The MVP award voting has brought about a lot of disgusting negativity, abject absurdity and borderline criminal levels of ignorance. And some people besides Mitch Albom decided to write about it too! But there was one positive thing to take away from the vote totals yesterday, and that’s Ryan Braun’s showing.
I would have voted Buster Posey over him, but it’s pretty clear that he was a top MVP candidate in the National League. Good arguments could be made for him as the second best player, but it would certainly be within the realm of reason to have him anywhere in the top four, along with Posey, Yadier Molina and Andrew McCutchen. And that’s where he finished. Second overall and present on all 32 MVP ballots. Indeed, no voter placed him lower than fourth.
I view this as a very good thing because I was convinced that someone — perhaps many someones — was going to either leave him off their ballot entirely or put him way down the list as some sort of extra-judicial punishment for the whole PED test thing last year, much the way PED guys are punished by the Hall of Fame voters. Which, as I’ve written ad nauseam over the years, is stupid.
The Hall of Fame electorate and the awards electorate are very different beasts so I don’t expect, say, Jeff Bagwell, Sammy Sosa, Roger Clemens or Barry Bonds to get a fair shake next month when the Hall ballots are submitted, but I do view this as a positive step forward for BBWAA voters.
The Rockies announced a minor swap of relief pitchers on Monday evening. The Cubs sent lefty Zac Rosscup to the Rockies in exchange for right-hander Matt Carasiti.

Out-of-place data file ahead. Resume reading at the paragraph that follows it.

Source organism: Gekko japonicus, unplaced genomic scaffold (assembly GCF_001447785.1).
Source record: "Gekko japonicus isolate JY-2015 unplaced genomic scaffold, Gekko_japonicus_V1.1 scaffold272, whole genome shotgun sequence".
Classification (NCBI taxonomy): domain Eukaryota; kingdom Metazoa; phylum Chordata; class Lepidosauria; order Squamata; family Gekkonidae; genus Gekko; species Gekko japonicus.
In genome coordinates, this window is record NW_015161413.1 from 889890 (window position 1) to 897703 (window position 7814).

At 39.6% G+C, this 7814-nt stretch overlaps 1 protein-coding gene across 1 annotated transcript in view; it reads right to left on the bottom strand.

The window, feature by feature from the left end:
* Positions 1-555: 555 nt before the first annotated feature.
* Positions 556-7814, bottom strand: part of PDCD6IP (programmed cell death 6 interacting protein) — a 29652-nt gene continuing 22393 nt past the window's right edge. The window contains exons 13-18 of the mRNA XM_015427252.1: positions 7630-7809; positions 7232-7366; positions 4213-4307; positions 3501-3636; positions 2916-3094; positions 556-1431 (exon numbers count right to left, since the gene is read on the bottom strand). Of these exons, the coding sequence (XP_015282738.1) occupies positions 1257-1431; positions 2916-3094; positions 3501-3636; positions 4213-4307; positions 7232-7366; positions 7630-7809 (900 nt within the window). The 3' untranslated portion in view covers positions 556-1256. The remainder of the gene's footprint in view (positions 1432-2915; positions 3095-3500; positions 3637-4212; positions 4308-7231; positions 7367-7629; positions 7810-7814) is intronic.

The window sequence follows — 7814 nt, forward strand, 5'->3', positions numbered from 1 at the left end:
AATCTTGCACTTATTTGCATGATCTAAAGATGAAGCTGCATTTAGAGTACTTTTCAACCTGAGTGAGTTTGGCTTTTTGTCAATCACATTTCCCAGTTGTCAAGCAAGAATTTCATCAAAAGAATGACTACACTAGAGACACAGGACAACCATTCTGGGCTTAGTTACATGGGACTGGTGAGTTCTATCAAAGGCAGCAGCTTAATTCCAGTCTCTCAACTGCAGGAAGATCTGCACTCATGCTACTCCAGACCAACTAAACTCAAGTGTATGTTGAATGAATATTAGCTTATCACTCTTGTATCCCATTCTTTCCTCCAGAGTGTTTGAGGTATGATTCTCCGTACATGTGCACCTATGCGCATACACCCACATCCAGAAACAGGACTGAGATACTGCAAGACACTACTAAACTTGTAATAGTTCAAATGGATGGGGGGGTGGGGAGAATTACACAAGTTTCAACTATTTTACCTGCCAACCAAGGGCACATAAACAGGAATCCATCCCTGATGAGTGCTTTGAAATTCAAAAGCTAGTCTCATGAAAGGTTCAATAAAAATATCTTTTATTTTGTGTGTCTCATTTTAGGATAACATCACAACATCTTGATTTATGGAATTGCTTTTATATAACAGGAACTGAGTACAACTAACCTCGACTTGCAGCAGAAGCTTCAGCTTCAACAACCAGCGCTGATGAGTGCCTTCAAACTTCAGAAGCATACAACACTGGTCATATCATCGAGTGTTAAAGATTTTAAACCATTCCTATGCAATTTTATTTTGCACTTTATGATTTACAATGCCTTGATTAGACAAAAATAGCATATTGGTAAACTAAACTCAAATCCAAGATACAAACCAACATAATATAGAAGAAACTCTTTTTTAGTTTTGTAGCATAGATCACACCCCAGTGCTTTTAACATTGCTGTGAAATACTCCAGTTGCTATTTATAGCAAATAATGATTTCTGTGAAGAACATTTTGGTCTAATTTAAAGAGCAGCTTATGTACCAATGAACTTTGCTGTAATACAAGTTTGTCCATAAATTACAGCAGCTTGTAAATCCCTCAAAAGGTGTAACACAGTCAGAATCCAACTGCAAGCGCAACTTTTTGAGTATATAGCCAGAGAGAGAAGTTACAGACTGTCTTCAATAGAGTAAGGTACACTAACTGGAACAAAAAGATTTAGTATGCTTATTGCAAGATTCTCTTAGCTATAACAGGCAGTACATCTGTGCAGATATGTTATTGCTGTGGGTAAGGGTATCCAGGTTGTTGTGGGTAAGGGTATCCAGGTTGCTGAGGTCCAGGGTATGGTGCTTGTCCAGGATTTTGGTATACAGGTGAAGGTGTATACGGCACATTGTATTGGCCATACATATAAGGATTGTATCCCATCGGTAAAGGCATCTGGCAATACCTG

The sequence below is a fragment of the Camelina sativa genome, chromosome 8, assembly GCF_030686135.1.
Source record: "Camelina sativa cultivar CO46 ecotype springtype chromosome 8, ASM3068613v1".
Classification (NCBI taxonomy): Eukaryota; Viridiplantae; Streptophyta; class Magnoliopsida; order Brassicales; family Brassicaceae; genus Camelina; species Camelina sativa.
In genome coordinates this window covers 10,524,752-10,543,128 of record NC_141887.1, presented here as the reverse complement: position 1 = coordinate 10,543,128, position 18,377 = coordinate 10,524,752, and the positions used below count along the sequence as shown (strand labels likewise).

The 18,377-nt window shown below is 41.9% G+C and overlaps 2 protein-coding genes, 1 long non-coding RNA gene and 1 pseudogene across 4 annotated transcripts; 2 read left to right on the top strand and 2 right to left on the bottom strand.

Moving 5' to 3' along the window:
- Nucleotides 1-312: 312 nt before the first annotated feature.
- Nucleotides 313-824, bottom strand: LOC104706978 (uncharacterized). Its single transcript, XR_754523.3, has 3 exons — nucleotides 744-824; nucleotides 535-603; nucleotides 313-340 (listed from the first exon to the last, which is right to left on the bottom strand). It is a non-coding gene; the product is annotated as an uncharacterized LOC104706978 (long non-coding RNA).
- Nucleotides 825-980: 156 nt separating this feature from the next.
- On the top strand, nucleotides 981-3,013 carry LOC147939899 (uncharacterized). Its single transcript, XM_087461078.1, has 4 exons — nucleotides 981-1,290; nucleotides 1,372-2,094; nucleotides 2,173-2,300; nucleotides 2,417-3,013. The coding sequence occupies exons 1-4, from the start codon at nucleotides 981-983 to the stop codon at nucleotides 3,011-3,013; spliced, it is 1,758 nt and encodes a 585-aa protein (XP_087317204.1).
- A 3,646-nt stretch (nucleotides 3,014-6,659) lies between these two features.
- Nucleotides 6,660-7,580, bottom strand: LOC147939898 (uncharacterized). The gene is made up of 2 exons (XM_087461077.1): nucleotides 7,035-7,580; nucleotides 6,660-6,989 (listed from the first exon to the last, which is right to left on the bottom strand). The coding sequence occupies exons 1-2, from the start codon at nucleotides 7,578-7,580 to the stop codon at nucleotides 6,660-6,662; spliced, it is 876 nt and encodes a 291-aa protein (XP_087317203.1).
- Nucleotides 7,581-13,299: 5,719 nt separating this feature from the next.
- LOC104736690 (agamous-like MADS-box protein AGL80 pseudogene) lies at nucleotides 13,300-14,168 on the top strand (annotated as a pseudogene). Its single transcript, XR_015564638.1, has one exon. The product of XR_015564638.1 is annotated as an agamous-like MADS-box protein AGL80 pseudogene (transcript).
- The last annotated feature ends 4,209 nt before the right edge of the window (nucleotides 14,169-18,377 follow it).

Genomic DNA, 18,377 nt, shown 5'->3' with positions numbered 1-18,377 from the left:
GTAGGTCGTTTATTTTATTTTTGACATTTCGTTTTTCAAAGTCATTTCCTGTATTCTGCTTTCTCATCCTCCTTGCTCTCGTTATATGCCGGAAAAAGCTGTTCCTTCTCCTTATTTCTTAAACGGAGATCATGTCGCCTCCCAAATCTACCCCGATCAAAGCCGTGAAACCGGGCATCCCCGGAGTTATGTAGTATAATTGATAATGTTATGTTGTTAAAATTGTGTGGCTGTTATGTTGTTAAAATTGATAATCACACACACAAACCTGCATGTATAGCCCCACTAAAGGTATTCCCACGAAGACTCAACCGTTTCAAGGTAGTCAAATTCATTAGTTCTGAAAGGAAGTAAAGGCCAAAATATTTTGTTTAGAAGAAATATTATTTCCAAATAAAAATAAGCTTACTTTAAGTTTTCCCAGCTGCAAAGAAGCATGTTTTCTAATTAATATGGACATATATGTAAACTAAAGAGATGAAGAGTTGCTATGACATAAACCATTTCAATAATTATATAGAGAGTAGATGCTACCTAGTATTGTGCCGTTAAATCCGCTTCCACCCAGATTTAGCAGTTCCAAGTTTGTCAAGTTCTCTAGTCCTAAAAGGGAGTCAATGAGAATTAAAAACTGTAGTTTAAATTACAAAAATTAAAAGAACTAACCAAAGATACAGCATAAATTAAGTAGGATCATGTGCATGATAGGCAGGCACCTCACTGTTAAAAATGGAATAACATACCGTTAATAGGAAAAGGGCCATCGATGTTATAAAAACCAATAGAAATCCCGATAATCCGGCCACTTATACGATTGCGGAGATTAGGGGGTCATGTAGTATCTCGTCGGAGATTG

Rosscup, 29, was designated for assignment by the Cubs last Thursday. He spent only two-thirds of an inning in the majors this year and has a 5.32 career ERA across 47 1/3 innings. Rosscup has spent most of the season with Triple-A Iowa, posting a 2.60 ERA in 27 2/3 innings.
Carasiti, 25, spent 15 2/3 innings in the majors last year, putting up an ugly 9.19 ERA. With Triple-A Albuquerque this season, he compiled a 2.37 ERA and a 43/13 K/BB ratio in 30 1/3 innings.
The Associated Press reported that on Monday, the U.S. Court of Appeals for the 9th Circuit affirmed a district court ruling which holds that the minor leagues are exempt from federal antitrust law, just like the major leagues.
In 2015, four minor leaguers sued Major League Baseball, alleging that MLB violated antitrust laws with its hiring and employment policies. They accused MLB of “restrain[ing] horizontal competition between and among” franchises and “artificially and illegally depressing” the salaries of minor league players.
The U.S. Court of Appeals said the players failed to state an antitrust claim, as the Curt Flood Act of 1998 exempted Minor League Baseball explicitly from antitrust laws.
This case is separate from the Aaron Senne case in which Major League Baseball is accused of violating the Fair Labor Standards Act. That case was recertified as a class action lawsuit in March. In December, Major League Baseball established a political action committee (PAC), which came months after two members of Congress sought to change language in the FLSA so that minor league players could continue to be paid substandard wages.